One thing to remember as Bill Cosby walks free is that he didn't do what he did alone. No monster does. Not at that scale. Among his enablers were his agents at William Morris, who reportedly attempted to pay off one or more of his victims; his lawyers, like the notorious Hollywood fixer Martin Singer; and the media, whose failures David Carr eloquently described in 2014:
What took so long is that those in the know kept it mostly to themselves. No one wanted to disturb the Natural Order of Things, which was that Mr. Cosby was beloved; that he was as generous and paternal as his public image; and that his approach to life and work represented a bracing corrective to the coarse, self-defeating urban black ethos.
Only the first of those things was actually true.
Those in the know included Mark Whitaker, who did not find room in his almost-500-page biography, “Cosby: His Life and Times,” to address the accusations that Mr. Cosby had assaulted numerous women, at least four of whom had spoken on the record and by name in the past about what they say Mr. Cosby did to them.
Those in the know also included Ta-Nehisi Coates, who elided the charges in a long and seemingly comprehensive article about Mr. Cosby in The Atlantic in 2008.
Those in the know included Kelefa T. Sanneh, who wrote a major profile in The New Yorker this past September and who treated the accusations as an afterthought, referring to them quickly near the end of the piece.
And those in the know also included me. In 2011, I did a Q. and A. with Mr. Cosby for Hemispheres magazine, the in-flight magazine of United Airlines, and never found the space or the time to ask him why so many women had accused him of drugging and then assaulting them.
We all have our excuses, but in ignoring these claims, we let down the women who were brave enough to speak out publicly against a powerful entertainer.
A second thing to remember is that none of the systems that enabled Cosby have changed in any fundamental way. Endeavor, née William Morris, is still one of Hollywood's most powerful agencies. Its recent credits include a $375,000 settlement with Terry Crews, who accused agent Adam Venit of groping him several years ago. Endeavor's CEO, Ari Emanuel, is a friend of David Pecker, head of the tabloid publisher American Media Inc., which paid hush money on behalf of Donald Trump and allegedly on behalf of Cosby. (Trump was a WME client until 2016; AMI is repped by one of Endeavor's subsidiaries.) It also recently sued the Writers Guild of America to protect its right to exploit writers.
Then there's the American legal profession, which remains committed as ever to the morally vacuous principle that civil attorneys actually have nothing to do with the sins of their clients. Lavely & Singer, the firm run by former Cosby attack dog Martin Singer, currently represents Chris D'Elia. Another hotshot Hollywood lawyer, Bryan Freedman, currently represents the woman who just filed a domestic violence restraining order against Dodgers pitcher Trevor Bauer. Somehow he also represents Jeff Ross, whose friend Elon Gold recently told me "all the press dropped the story" about the allegations against Ross because Freedman "sent a mountain of evidence" discrediting them. Just another day at the office.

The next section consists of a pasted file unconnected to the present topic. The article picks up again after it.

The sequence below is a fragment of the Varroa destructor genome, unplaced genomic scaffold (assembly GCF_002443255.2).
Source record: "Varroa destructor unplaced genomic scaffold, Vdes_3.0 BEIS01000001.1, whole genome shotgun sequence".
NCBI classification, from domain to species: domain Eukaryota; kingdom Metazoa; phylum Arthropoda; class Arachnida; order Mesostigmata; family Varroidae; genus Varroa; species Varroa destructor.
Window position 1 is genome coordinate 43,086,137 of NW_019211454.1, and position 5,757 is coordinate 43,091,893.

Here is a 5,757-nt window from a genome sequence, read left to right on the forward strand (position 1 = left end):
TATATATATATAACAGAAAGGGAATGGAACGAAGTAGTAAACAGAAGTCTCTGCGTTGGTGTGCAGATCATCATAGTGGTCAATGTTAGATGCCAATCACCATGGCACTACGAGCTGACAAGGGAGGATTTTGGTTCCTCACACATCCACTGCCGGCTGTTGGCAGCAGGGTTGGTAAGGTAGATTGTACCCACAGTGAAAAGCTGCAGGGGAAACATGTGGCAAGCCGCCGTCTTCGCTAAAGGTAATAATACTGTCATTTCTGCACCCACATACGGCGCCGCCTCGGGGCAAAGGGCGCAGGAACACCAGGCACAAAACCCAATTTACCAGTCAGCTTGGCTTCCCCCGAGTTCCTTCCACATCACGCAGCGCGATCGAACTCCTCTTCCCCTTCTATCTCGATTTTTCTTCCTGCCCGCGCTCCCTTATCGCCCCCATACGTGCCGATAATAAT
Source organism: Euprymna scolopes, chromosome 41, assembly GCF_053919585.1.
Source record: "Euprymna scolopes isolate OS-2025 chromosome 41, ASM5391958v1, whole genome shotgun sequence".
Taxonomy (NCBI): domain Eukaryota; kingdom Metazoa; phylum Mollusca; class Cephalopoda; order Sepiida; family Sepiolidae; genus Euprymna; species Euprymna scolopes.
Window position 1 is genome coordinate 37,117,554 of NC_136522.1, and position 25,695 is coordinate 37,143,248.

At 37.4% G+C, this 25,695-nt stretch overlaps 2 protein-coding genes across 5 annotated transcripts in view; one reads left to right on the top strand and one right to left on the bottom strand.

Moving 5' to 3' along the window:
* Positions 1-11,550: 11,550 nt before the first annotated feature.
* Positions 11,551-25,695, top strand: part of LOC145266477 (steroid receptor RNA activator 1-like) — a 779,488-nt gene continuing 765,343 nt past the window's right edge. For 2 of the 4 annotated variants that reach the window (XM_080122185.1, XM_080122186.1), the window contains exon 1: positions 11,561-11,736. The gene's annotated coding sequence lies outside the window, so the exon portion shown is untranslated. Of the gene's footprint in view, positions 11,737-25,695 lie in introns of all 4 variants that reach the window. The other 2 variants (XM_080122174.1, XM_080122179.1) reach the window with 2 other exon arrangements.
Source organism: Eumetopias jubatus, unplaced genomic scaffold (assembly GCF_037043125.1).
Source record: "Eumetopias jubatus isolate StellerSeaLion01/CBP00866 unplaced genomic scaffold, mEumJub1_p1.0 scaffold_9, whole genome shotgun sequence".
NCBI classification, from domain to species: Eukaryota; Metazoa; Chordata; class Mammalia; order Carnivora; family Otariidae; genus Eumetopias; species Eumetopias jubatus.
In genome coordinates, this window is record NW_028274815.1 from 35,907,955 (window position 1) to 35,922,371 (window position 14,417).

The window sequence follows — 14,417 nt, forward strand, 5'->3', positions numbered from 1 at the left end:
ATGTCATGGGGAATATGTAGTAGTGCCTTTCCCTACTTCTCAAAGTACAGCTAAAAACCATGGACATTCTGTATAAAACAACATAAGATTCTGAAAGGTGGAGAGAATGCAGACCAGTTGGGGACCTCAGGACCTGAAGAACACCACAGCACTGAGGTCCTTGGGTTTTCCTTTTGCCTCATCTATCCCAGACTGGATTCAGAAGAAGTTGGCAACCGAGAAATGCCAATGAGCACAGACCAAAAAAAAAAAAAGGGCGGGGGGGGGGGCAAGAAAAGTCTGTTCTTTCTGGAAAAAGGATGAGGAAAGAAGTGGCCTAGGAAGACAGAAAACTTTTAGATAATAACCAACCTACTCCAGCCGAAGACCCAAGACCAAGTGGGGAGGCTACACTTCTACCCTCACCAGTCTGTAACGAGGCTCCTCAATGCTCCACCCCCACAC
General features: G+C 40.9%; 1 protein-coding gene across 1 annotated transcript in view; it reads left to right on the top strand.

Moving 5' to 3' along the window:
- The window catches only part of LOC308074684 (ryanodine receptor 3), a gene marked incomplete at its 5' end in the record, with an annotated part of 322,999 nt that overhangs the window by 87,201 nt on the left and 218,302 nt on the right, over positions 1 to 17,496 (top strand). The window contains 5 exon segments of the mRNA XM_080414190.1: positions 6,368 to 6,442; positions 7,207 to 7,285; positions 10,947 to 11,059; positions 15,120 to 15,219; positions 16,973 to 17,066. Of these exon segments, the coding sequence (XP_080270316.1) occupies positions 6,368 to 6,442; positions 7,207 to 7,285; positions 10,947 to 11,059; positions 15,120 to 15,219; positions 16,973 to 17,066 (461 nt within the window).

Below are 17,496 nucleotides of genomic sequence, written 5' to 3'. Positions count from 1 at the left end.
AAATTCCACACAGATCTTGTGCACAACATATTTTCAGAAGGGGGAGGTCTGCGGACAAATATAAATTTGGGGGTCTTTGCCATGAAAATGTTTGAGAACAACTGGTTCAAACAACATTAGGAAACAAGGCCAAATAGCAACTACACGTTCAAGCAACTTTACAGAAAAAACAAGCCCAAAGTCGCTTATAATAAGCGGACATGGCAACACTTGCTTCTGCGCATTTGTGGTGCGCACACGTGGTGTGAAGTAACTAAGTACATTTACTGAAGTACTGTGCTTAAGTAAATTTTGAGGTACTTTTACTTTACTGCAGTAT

Then there's the press. Where to start? Two days ago Variety proudly boasted of its continued partnership with Just For Laughs, the company run for decades by another serial rapist who walked free. Now JFL is run merely by the serial rapist's longtime deputy, whose longtime booker was outed last month as a monstrous creep. (The festival is also co-owned by talent agency ICM Partners, recently accused of mistreating its low-level workers in myriad gruesome ways. Here I will disclaim that this paragraph does not intend to equate its various subjects' alleged conduct.) Eleven months before Vulture posted about the recent sexual misconduct allegations against Thomas Middleditch, it rapturously predicted that his Netflix special would revolutionize improv. This came almost a year after Middleditch admitted to coercing his wife into an open relationship, an admission many other outlets were equally happy to forget. (I've already questioned Vulture's embarrassing friendliness with Lorne Michaels; in 2016 it also let Louis CK bat away questions about the long-circulating rumors about him.) In 2019, the New York Times and the New Yorker both treated Louis CK's comeback tour as a purely artistic matter, neither bothering to question the systems that welcomed him back so readily, nor to wonder what he might do with the power he was rebuilding.
I could go on, but you get the point. It doesn't always take a National Enquirer-style catch-and-kill to protect Hollywood's abusers. Usually it just takes business as usual. Practically the entire Hollywood press is dependent on access and fan service and live events and paid partnerships and branded content and SEO, which means it's dependent on the delusion that abuse in Hollywood is the exception rather than the rule. It would have to change everything just to cover the real world.
Which is a great shame, because the real world is nothing like the delusion. We cannot forget this. An astonishing number of women spoke out about Bill Cosby's horrific abuses. They were all failed by Hollywood, the media, and the justice system. It is now incumbent on these institutions to ask themselves, constantly and unsparingly, whom they're still failing and why.
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